briar rose

Thursday, August 20, 2009 |
Alyce at At Home with Books has started a weekly tradition of revisiting past reading favorites and bringing them into the spotlight.


My pick this week: Briar Rose by Jane Yolen. This book was originally published as part of Ellen Datlow and Terri Windling’s Fairy Tales series – a project meant to unite some of the biggest names in fantasy and have them re-write the classic fairy tales for adults. The thought being that adults were the original audience for fairy tales, anyway, and a dark or different take on the traditional stories would provide something new for the genre. That was YEARS ago, and now (or maybe yesterday) it’s the next big thing to re-write classic fairy tales. The books in the series included Patricia C. Wrede’s Snow White and Rose Red (just re-released as a YA book, ironically enough) and Charles de Lint’s Jack of Kinrowan, among others. I started with those two and then decided to read Yolen’s take on the fable of the Sleeping Beauty.


I’ve been a fan of Yolen for a long time – she’s an immensely talented and prolific writer in the YA genre, and her writing (and that of a couple of other authors) helped introduce me to the world of fantasy. Plus I trust the editing of Ellen Datlow and Terri Windling. Then throw in a fairy tale re-telling that mixes Sleeping Beauty (favorite!) and the Holocaust. WHAT?!, you say? Yes, I know…it sounds completely improbable and maybe un-doable. Only an author of Yolen’s caliber could pull it off. Evidence: it’s on the ALA’s 100 Best Books for Young Adults list, and I’ve seen it paired in lesson plans with Elie Wiesel’s Night.


When I first read Briar Rose I felt unsettled, anxious and out of my comfort zone. The book is powerful, hard-to-read (in the way that reading about true evil is difficult, not that it’s tough to understand), and disturbing. The story touched me and made me think about prejudice, intolerance, the nature of conviction, and the violence hidden in the human soul. It’s a good book; Yolen deftly handles a terrifying topic and gives the reader a chance to experience a time and a story that are often beyond comprehension.


Ever since she was a child, Rebecca has been enchanted by her grandmother Gemma’s stories about Briar Rose. But a promise Rebecca makes to her dying grandmother will lead her on a remarkable journey to uncover the truth of Gemma’s astonishing claim: I am Briar Rose. A journey that will lead her to unspeakable brutality and horror. But also to redemption and hope.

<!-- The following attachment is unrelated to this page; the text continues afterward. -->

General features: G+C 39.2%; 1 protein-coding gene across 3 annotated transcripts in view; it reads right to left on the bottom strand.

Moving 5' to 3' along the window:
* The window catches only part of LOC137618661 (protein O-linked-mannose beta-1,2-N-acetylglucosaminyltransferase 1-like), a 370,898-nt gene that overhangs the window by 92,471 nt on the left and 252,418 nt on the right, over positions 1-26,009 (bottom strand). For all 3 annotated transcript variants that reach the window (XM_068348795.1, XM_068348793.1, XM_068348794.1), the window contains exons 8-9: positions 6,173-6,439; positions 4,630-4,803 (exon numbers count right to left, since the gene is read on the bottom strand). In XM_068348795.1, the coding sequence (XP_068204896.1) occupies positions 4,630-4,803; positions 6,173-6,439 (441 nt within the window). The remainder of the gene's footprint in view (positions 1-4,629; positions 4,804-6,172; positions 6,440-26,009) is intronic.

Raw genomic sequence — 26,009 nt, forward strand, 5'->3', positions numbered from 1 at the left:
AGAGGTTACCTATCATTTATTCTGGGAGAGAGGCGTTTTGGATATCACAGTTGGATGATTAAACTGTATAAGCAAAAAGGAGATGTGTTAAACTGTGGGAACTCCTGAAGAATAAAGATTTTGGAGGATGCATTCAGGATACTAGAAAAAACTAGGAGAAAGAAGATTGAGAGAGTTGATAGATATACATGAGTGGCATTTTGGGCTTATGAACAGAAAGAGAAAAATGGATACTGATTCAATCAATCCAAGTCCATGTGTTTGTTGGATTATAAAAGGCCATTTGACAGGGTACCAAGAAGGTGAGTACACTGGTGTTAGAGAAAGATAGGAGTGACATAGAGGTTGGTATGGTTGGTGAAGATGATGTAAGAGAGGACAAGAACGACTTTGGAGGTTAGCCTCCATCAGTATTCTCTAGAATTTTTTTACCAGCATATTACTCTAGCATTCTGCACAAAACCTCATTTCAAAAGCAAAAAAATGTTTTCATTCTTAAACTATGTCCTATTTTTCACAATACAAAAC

11 comments:

Lit and Life said...

I've never heard of these; what a great idea to rewrite the fairy tales which are inherently frightening!

Mandy said...

I TEWTally have been eyeballing this book! Your review has just bumped it up on my tbr pile! Thanks!

Jenners said...

I love the idea of this book!!!! And does she do those "How Do Dinosaurs Count to 10" books? Her name is so familiar and that is what I think I know her from. Wonderful post.

Sheila (bookjourney) said...

Love your post here and the book looks remarkable!

Blodeuedd said...

I loved this book I read by Datlow and Windling. The retellings are so good, I can't remember the authors there but this one was not in it. Good choice, must look it up

Nicole said...

Wow, this book sounds amazing! Great review! I absolultely love fairy tale twistings and re-tellings--this sounds right up my alley.

Lizzy said...

While I've read some of Jane Yolen's books, I've never heard of this one! It definitely sounds worth a read.

Jenny Girl said...

I've seen this book around, and was puzzled. Not anymore. I like books that make you think.

Daphne said...

this is a great idea! thanks so much for your lovely comment :)
http://xazddesign.com

Jenn M. said...

I read and reviewed this book a few months ago. I really liked it too. It was such an interesting spin on the Sleeping Beauty fairy tale. Who would have thought Sleeping Beauty + Holocaust = Good book?!?!

Alyce said...

I haven't heard of this book before, but I love fairy tale retellings, and this sounds fabulous! I've added it to my wish list.

Have you ever read Beauty by Sheri S. Tepper? It's a good retelling too.

Your pick also made me think of the Politically Correct Bedtime stories. They are completely irreverent and silly but fun.

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